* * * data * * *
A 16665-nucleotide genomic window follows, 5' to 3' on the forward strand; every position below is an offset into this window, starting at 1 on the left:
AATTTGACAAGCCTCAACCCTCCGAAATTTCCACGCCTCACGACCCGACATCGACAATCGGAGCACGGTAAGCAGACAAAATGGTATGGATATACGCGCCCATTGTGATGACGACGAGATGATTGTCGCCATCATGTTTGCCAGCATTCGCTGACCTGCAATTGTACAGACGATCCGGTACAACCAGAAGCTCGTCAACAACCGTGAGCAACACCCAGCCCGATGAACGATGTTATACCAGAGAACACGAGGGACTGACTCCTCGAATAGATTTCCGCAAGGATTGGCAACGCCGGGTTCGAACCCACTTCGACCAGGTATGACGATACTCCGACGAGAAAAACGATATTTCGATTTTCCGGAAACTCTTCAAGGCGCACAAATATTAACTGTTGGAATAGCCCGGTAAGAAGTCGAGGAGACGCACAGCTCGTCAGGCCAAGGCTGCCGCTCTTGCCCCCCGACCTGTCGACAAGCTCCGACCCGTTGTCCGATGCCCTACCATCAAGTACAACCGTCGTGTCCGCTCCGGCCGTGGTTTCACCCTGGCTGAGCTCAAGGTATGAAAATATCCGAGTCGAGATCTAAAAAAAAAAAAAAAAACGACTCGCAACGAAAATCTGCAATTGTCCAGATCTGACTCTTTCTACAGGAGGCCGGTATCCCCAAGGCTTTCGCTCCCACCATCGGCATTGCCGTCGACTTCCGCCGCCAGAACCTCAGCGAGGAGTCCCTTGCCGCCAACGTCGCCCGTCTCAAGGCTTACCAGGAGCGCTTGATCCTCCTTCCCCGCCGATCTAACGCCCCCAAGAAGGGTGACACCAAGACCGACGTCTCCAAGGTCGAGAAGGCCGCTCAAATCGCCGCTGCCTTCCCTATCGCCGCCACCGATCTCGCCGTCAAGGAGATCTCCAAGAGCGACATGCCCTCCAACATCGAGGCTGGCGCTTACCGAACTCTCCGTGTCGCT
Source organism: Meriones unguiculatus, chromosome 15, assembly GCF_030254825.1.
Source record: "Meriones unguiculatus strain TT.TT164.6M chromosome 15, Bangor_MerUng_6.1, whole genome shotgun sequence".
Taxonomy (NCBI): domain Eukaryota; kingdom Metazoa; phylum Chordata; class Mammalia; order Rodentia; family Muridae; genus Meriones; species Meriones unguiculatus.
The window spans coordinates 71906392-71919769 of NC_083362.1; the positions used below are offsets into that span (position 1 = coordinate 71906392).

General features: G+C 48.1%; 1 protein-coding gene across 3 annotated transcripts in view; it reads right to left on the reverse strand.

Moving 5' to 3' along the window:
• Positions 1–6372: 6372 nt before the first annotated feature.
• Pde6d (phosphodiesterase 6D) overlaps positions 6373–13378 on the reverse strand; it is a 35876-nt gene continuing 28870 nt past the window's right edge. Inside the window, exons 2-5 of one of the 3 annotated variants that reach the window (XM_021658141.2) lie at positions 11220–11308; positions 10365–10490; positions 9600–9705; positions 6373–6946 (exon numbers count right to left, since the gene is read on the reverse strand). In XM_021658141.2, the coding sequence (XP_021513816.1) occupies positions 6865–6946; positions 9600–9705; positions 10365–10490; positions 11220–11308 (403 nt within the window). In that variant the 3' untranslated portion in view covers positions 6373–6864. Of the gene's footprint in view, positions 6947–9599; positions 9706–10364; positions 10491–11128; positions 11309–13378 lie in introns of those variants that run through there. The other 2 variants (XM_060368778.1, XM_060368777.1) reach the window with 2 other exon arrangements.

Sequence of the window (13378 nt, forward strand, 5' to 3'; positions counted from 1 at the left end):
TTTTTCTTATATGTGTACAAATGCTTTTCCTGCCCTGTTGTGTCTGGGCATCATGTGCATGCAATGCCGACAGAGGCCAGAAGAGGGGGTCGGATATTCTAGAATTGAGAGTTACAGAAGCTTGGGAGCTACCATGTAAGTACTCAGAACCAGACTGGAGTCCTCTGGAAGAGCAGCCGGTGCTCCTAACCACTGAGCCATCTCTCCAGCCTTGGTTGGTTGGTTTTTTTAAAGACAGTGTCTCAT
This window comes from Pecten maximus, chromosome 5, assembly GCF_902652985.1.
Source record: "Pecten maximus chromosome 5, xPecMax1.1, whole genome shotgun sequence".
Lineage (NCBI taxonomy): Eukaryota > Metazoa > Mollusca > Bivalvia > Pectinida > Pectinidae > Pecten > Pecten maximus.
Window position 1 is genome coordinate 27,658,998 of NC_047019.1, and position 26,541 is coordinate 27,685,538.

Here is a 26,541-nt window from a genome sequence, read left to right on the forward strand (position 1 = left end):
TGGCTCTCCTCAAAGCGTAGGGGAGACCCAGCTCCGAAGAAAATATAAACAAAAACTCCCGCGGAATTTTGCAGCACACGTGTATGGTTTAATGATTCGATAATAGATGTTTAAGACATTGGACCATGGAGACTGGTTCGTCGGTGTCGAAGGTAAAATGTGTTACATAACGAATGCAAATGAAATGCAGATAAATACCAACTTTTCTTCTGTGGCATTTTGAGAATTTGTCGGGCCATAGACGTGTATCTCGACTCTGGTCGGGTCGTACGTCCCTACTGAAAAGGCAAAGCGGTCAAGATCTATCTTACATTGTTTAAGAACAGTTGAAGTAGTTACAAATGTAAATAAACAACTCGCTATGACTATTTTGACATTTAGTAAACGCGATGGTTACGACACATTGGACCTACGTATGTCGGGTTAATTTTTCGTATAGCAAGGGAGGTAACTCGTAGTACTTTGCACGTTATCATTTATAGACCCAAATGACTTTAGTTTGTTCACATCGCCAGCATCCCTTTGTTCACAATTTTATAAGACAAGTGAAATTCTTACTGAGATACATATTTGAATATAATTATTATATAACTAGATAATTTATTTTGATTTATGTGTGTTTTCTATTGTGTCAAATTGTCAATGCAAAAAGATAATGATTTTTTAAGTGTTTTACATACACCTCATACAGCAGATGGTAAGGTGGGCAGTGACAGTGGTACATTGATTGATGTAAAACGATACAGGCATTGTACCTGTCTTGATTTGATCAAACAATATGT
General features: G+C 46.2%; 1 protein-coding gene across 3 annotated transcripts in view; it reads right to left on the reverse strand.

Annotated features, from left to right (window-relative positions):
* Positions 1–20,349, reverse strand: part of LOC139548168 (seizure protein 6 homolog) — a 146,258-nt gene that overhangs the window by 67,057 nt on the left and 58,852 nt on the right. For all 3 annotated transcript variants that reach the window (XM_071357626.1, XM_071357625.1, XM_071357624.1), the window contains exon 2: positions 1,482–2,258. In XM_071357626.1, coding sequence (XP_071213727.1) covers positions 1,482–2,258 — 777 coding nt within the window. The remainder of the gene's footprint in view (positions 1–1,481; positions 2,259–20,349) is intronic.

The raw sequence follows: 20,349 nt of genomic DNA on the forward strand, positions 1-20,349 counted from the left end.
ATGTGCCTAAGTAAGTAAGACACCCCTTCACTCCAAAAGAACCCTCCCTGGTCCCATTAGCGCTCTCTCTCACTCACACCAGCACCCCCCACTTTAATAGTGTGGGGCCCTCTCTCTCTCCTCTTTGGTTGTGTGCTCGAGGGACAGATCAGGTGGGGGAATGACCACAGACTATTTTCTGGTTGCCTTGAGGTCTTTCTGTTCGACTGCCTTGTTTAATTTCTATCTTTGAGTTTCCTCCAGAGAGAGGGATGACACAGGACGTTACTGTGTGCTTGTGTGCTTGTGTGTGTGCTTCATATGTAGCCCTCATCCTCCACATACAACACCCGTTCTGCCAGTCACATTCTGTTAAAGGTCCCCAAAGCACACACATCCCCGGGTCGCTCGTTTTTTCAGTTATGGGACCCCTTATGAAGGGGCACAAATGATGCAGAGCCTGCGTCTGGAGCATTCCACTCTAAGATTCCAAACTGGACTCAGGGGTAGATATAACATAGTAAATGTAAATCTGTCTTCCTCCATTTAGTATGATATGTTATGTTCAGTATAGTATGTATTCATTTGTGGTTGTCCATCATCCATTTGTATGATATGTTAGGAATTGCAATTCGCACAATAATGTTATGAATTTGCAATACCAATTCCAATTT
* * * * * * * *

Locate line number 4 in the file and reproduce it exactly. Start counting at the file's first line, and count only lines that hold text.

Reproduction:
Source record: "Meriones unguiculatus strain TT.TT164.6M chromosome 15, Bangor_MerUng_6.1, whole genome shotgun sequence".